Ghost Town: Photographer Deborah Luster

Photo by Deborah Luster, provided by the Ogden Museum of Southern Art --  1200 block of Touro Street (7th Ward):  September 12, 1996: Artiero Alvear (55). Hit in head with tire iron.  November 27, 2003, 6:30 a.m.: Leonard Mitchell (49). Gunshot to torso.  Lying on sidewalk.>
Photo by Deborah Luster, provided by the Ogden Museum of Southern Art -- 1200 block of Touro Street (7th Ward): September 12, 1996: Artiero Alvear (55). Hit in head with tire iron. November 27, 2003, 6:30 a.m.: Leonard Mitchell (49). Gunshot to torso. Lying on sidewalk.>

Violence lurks beneath quiet photos

Murder. Victim. Scene. Spirit. Photograph. The unrelenting specter of violence is turned into ethereal art via a distinctive vision by photographer Deborah Luster.

Her exhibit, “Tooth for an Eye: A Chorography of Violence in Orleans Parish,” is a compass that pinpoints place, but evokes peace where immeasurable pain and horror once occurred.

Luster’s black-and-white photos don’t display bodies covered by sheets or wretched gore. There aren’t any mourners or investigators in the frame, just a site where a person or people died. They are simple, yet filled with unspoken complexity.

Each silver gelatin print is accompanied by a basic text outline with victims’ names and ages, murder date, crime and location details.

“(The work) is an intersection of my personal life because my mother was murdered in 1988 in Arizona. This is the other shoe,” Luster said. She focused on sites because she believes that where a soul departs, the spirit remains.

Luster has had an unusual arc in her photography career, which began with her taking formal portraits of inmates in various prisons throughout Louisiana. She logged more than 25,000 images of prisoners over a period of several years and sees the juxtaposition of the number of inmates and the high rate of violent crime.

The “Tooth for an Eye” photos have a haunting quality. The effect was created by using a “slow” film (ASA 6) paired with slow shutter speed and a large-format Deardorff camera mounted on a tripod, Luster said.

She wanted a circular image and used an undersized focal-length lens. Luster said she worked fast, shooting constantly for about two weeks, stopping only to process film.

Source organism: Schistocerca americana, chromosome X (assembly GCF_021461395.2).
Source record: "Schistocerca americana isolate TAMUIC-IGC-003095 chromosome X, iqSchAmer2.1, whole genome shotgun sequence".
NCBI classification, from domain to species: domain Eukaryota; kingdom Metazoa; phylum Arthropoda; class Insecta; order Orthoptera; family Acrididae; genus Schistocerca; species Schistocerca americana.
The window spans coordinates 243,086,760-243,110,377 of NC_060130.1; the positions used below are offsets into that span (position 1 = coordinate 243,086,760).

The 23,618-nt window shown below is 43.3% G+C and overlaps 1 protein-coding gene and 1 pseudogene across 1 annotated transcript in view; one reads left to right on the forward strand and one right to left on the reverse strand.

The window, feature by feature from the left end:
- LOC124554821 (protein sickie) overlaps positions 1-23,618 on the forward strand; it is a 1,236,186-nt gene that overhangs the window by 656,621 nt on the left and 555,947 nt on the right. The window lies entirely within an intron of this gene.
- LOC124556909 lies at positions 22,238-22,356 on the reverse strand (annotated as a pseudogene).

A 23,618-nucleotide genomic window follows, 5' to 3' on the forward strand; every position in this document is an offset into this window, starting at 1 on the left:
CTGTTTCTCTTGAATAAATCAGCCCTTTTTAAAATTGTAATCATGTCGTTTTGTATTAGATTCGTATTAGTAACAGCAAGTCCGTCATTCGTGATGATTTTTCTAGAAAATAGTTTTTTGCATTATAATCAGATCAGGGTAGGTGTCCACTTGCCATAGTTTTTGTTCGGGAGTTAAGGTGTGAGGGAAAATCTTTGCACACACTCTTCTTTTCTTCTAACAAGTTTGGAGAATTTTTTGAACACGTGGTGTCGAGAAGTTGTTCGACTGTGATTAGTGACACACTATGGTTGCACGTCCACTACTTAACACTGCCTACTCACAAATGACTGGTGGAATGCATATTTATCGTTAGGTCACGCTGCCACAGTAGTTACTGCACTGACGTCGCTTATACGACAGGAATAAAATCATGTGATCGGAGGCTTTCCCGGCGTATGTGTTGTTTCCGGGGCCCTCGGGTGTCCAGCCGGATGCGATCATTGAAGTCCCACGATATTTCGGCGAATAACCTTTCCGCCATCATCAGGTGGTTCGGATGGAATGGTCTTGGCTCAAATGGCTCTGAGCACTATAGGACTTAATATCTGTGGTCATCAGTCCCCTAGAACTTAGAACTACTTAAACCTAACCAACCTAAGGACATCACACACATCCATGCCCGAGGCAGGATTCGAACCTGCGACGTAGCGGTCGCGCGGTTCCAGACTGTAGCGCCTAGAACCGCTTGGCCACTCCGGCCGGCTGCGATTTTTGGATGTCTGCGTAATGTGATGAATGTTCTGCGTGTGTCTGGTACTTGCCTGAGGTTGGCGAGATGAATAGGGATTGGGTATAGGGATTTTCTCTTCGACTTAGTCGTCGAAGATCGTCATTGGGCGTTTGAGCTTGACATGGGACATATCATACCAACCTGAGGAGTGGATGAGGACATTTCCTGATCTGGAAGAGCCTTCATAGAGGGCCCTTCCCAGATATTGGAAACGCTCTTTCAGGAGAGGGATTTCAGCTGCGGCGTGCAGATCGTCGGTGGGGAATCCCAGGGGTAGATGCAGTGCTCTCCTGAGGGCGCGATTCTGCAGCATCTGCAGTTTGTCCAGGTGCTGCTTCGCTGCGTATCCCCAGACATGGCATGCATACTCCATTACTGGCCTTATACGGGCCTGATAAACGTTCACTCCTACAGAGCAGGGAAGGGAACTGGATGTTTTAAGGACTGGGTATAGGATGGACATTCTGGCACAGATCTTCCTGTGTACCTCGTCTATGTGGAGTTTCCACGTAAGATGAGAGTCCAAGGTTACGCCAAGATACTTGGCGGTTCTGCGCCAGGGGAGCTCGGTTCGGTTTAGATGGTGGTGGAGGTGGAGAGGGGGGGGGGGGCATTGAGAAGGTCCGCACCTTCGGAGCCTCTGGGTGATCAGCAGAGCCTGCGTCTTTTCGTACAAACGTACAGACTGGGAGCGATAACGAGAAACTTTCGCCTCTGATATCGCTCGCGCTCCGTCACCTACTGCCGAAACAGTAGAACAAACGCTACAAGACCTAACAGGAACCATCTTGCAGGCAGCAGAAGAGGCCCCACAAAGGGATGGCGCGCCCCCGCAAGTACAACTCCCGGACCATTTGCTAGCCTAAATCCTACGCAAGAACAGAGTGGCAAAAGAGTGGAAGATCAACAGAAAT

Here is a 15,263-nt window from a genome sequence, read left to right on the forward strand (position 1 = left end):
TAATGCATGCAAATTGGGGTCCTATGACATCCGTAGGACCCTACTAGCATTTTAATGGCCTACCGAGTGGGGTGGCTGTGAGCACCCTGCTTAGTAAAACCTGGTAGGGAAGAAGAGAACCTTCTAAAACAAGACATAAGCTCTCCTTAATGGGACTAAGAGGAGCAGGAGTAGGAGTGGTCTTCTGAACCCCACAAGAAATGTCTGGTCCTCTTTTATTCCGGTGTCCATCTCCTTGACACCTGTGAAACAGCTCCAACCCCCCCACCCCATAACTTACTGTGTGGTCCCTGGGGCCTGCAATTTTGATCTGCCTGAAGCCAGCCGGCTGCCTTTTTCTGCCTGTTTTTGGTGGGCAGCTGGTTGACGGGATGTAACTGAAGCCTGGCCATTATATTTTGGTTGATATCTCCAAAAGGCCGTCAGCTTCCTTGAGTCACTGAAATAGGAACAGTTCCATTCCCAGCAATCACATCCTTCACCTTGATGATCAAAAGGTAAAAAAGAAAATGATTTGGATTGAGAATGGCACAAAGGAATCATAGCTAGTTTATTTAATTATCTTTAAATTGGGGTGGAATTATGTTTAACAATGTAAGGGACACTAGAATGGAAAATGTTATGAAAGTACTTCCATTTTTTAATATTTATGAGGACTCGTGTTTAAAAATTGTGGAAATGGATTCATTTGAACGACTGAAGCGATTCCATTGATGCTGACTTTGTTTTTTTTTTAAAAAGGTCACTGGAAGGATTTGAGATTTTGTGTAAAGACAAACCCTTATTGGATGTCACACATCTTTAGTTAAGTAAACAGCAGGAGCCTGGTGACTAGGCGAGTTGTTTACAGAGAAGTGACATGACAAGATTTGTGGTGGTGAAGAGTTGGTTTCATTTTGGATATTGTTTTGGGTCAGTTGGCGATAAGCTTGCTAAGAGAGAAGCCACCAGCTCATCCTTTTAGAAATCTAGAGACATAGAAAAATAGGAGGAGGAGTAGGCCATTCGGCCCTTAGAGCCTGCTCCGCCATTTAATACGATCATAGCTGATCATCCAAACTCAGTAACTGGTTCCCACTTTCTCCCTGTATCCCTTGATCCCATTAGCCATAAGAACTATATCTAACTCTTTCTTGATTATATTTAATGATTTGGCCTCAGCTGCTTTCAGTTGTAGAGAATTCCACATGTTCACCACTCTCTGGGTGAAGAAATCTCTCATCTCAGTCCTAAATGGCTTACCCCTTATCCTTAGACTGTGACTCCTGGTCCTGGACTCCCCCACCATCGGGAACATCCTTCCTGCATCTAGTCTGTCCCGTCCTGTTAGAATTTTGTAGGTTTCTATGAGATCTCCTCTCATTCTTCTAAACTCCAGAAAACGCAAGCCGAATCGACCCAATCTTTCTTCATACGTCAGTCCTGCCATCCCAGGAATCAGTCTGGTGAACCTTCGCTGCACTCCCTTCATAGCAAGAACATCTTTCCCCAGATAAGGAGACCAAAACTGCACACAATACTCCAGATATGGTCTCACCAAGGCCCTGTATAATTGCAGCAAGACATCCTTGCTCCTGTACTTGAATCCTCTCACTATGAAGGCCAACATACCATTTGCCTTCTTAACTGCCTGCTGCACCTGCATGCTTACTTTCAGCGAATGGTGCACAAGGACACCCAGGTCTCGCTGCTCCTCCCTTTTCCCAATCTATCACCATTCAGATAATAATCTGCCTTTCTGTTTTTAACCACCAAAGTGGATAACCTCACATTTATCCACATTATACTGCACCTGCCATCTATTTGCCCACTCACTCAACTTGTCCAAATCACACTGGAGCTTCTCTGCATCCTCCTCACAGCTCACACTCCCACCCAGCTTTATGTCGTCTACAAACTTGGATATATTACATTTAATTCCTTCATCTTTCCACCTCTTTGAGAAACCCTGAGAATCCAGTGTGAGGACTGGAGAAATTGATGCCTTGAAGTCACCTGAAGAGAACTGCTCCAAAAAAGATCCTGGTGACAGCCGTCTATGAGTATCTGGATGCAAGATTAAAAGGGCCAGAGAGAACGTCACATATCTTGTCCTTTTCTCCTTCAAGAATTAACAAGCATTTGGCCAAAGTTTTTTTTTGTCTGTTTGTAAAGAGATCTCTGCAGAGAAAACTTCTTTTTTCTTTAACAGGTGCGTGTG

“I went through thousands of (newspaper) archives to get information (on homicides), plot out the location on a Google map, number it, and go out to that area and just drive around,” Luster said. “It’s not just about loss of life, it’s about the crumbling of the city after Katrina.”

She was dismayed to visit many areas to find that buildings were gone, replaced by empty lots. Luster said she was painfully aware of the loss of community.

“It’s not just the disappearance of a population, but also loss of material culture and the transformation of a city,” she said.

The exhibit has been shown at Agnes Scott College in Atlanta, the Jack Shainman Gallery in New York and Prospect 1 in New Orleans.

A number of the photos were destroyed when the New York show ended and Shainman’s basement storage took on water in the aftermath of Superstorm Sandy.

Luster was undeterred and promptly reprinted; she was determined to show the exhibit again in New Orleans.

“Kids were seeing where they (once) lived for the first time after Katrina,” she said, recalling the Prospect 1 showing. “I had pictures at big viewing tables because I really like people to touch (the photos), and to read the material with these images. And without fail, people would say ‘my husband was murdered, my sister was murdered, my friend was murdered,’ and I feel like a lot of people relate.”

Reports of murders are shared through media outlets “day after day after day, but to gather it all together is powerful,” Luster said.

Her personal interaction with violent death also fuels the photography.

Luster said that it took eight years for her mother’s killer to be apprehended and two more years before the trial was held.

“Even though the victim has no power in this process, it was so cathartic for me to be able to stand up and give a victim impact statement, it was completely transformative,” she said. “People can bear witness to their loss.”

Karen Celestan is a writer, administrator and educator living in New Orleans. Her email address is Karen@mosaicliterary.com.